THIS CRL.RP IS FILED UNDER SECTION 397 READ WITH 401 CR.P.C. PRAYING TO SET ASIDE THE ORDER DATED 04.02.2014 PASSED BY THE PRINCIPAL S.J., D.K., MANGALORE IN CRL.A.NO.211/2013 UPHOLDING ORDER DATED 28.02.2013 PASSED BY THE C.J. AND J.M.F.C., MOODBIDRI, D.K., IN C.C.NO.327/2012 DISMISSING THE DISCHARGE APPLICATION FILED BY THE PETITIOENR FOR THE OFFENCE P/U/S 31 OF THE PROTECTION OF WOMEN AGAINST THE DOMESTIC VIOLENCE ACT AND DISCHARGE THE PETITIOERN OF THE SAID OFFENCE. THIS PETITION COMING ON FOR HEARING THIS DAY, THE COURT PASSED THE FOLLOWING:

    ORDER

     

    1. Present petition is filed under Section 397 of Cr.P.C. challenging the order of the learned Civil Judge, Moodbidri passed on 28.02.2013 in C.C. No.327/2012 and the confirmation of the same by the learned Sessions Judge, Mangaluru in Crl.A.No.211/2013. Petitioner is the accused in C.C.No.327/2012 and the Trial Court has issued process against the accused for offences punishable under Section 31 of Protection of Women from Domestic Violence Act, 2005 (For short “˜Act” herein afterwards). An application was filed under Section 239 of Cr.P.C. seeking discharge. The said application came to be dismissed after contest as against which an appeal was filed in terms of section 29 of the said Act before the Sessions Court at Mangaluru. The appeal is dismissed and thereby the order of the Trial court is confirmed.
    2. 2. The facts leading to the present revision petition are as follows: Petitioner is the legally wedded husband of the respondent. Respondent has chosen to file a case in Crl.Misc.No.115/2009 under section 12 of the Act seeing various releifs against this petitioner before the Court of JMFC Moodbidri, Mangalore Taluk. By virtue of the order dated 01.03.2010, the learned JMFC chose to award maintenance @ Rs.4,000/- per month to the respondent and her daughter. 01.03.2010 has become final.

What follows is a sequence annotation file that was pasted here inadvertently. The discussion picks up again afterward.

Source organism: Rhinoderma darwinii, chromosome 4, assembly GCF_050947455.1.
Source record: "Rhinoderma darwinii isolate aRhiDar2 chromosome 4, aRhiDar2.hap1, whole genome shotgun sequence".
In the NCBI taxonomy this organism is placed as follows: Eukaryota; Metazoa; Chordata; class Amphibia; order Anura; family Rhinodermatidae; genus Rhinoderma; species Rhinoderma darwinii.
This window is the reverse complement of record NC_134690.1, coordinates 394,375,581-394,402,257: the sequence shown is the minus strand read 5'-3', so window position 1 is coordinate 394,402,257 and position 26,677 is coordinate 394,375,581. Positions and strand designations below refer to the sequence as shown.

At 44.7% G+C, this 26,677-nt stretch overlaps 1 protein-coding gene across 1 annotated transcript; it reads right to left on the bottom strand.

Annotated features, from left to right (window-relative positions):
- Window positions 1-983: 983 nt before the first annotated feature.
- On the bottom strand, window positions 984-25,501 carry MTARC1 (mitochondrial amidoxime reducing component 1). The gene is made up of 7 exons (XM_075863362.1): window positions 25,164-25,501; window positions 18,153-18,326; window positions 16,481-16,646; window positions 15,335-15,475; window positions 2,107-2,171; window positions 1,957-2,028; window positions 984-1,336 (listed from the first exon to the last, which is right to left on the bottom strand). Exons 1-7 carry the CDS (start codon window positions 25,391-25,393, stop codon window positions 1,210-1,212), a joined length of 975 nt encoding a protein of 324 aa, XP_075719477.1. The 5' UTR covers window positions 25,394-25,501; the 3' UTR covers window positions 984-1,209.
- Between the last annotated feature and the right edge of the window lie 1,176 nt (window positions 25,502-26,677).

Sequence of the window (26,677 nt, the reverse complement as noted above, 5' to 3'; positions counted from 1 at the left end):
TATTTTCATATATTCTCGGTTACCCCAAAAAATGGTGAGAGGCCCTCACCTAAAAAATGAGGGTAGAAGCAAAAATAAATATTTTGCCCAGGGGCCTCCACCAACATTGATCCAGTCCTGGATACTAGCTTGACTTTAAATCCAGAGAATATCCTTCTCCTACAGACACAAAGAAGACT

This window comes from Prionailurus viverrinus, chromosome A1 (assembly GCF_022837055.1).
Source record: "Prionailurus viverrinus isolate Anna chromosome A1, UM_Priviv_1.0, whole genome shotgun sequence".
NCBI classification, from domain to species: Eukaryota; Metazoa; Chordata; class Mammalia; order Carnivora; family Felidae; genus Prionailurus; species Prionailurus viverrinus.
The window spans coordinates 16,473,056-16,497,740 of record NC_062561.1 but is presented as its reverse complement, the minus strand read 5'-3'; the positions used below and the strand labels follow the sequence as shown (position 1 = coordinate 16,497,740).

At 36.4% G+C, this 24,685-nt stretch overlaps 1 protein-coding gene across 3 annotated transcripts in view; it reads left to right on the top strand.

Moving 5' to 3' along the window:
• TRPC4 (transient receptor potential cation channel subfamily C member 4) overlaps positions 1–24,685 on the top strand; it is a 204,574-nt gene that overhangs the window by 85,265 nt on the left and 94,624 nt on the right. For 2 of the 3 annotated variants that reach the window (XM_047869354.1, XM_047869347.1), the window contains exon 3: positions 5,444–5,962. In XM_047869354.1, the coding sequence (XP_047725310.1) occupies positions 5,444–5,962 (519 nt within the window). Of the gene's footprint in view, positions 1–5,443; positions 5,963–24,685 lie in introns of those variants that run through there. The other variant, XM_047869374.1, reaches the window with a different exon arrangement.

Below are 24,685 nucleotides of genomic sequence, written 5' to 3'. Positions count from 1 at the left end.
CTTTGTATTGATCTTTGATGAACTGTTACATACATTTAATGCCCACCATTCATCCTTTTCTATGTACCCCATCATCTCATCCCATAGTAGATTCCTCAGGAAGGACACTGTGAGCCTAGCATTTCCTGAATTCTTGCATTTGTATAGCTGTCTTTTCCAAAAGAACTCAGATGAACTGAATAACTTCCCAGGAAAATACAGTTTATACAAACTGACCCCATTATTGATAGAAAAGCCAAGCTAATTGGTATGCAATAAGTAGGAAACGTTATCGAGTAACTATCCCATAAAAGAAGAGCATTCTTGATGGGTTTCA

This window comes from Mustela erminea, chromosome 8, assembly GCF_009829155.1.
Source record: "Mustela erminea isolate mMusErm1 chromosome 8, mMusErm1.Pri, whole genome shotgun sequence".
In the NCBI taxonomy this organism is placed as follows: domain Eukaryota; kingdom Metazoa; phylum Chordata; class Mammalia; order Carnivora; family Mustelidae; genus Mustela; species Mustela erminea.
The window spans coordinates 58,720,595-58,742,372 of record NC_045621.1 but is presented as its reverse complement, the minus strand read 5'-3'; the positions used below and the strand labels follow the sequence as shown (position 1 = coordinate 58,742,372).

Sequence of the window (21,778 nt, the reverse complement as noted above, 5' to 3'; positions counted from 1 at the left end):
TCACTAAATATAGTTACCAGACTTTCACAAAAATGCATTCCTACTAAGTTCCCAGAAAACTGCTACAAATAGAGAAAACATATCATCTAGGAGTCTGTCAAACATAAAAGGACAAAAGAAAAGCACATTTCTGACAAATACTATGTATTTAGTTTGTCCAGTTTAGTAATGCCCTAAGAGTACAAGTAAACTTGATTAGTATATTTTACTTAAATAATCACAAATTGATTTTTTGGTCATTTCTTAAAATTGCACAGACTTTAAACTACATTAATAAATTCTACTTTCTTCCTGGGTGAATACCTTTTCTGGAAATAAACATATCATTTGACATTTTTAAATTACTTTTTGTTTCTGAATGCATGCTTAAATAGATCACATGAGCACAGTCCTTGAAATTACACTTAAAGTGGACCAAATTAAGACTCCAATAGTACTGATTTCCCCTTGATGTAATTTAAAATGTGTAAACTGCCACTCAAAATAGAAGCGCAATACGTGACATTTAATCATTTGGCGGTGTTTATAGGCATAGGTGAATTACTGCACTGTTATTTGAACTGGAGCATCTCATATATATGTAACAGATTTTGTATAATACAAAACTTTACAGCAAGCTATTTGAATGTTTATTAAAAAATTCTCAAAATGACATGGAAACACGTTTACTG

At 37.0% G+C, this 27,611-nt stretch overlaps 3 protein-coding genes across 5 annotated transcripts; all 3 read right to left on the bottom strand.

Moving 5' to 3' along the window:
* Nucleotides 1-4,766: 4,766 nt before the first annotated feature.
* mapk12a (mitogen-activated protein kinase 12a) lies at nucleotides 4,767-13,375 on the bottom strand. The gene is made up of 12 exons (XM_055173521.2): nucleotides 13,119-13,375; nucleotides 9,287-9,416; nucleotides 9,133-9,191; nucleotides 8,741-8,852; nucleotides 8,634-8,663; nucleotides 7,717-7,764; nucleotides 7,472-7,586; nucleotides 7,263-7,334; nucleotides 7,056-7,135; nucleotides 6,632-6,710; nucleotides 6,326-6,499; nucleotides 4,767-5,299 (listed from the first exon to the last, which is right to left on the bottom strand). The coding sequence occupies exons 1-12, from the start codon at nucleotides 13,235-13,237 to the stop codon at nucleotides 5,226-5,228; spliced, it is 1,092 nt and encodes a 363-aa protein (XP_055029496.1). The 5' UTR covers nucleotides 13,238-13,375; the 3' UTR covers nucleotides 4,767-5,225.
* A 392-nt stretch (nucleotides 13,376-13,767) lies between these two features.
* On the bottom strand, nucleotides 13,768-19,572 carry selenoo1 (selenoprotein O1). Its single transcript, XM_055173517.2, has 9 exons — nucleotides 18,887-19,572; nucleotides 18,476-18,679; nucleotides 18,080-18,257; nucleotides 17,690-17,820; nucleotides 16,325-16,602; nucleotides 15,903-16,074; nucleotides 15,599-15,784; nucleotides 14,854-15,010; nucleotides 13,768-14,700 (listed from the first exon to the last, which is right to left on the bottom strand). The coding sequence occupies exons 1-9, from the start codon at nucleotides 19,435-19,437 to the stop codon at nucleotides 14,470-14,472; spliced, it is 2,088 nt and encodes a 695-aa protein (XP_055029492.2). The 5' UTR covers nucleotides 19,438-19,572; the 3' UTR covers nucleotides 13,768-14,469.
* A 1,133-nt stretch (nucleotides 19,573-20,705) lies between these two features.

3. 3. An application was filed to recover the arrears of maintenance pursuant to the order dated 01.03.2010 passed in Crl.Misc.No.115/2009 in MC No.256/2012. In accordance with the order dated 01.03.2010 passed in Crl.Misc. No.115/2009, recovery of the entire arrears of maintenance was sought but the executing court, applying the provisions of Section 125(3) of Cr.P.C. allowed to recover a sum of Rs.32,000/- only being the arrears for one year prior to the filing of the application for recovery and that order is not challenged in any manner.
    4. 4. A private complaint was filed by the respondent in PCR No.96/2012 before the JMFC Court on 22.09.2012 requesting the court to take cognizance under Section 31 of the Act to issue summons for not paying the entire arrears of maintenance. Cognizance was taken and summons were issued. After appearing before the court an application was filed in terms of Section 239 of Cr.P.C. to discharge him and said application came to be dismissed. Dismissal of the said application is confirmed by the Sessions Court. Hence the present revision petition is filed under section 397 of Cr. PC.
    5. 5. The short point that arises for consideration by this court is as under:“Whether penal provision found in Section 31 of Protection ofvWomen from Domestic Violence Act, 2005 could be invoked for non-payment of arrears of maintenance?”
    6. 6. While disposing of Crl.Misc. No. 115/2009 on 01.03.2010, the learned judge has passed the following order:”
      The petition filed by the petitioners no.1 and 2 under Section 12 of the Protection of Women from Domestic Violence Act, 2005 is hereby allowed.
      The respondent is hereby restrained from entering the school/college or any other places where the petitioner no.2 is studying.